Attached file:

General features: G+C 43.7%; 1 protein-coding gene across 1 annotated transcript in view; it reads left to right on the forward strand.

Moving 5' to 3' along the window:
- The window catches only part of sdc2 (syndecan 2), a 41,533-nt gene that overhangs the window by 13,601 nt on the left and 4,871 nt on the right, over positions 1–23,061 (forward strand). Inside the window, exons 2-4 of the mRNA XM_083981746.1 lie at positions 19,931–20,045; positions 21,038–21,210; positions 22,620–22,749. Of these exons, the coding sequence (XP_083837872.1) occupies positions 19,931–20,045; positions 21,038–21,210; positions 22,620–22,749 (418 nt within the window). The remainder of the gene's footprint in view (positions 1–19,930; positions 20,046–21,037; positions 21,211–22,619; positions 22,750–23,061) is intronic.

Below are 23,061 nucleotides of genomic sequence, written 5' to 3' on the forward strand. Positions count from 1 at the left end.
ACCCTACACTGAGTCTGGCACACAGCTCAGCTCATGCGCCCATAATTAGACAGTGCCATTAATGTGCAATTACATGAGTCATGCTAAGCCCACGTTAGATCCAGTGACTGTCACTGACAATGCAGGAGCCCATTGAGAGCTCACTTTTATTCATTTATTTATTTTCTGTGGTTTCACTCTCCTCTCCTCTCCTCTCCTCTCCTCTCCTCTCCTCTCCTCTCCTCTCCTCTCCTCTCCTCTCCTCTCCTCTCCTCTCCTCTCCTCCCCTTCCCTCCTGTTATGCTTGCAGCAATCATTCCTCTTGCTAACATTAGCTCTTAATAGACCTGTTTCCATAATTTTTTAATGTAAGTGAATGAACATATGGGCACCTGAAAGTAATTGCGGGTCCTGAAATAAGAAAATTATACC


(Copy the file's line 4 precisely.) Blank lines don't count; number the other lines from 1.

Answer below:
Below are 23,061 nucleotides of genomic sequence, written 5' to 3' on the forward strand. Positions count from 1 at the left end.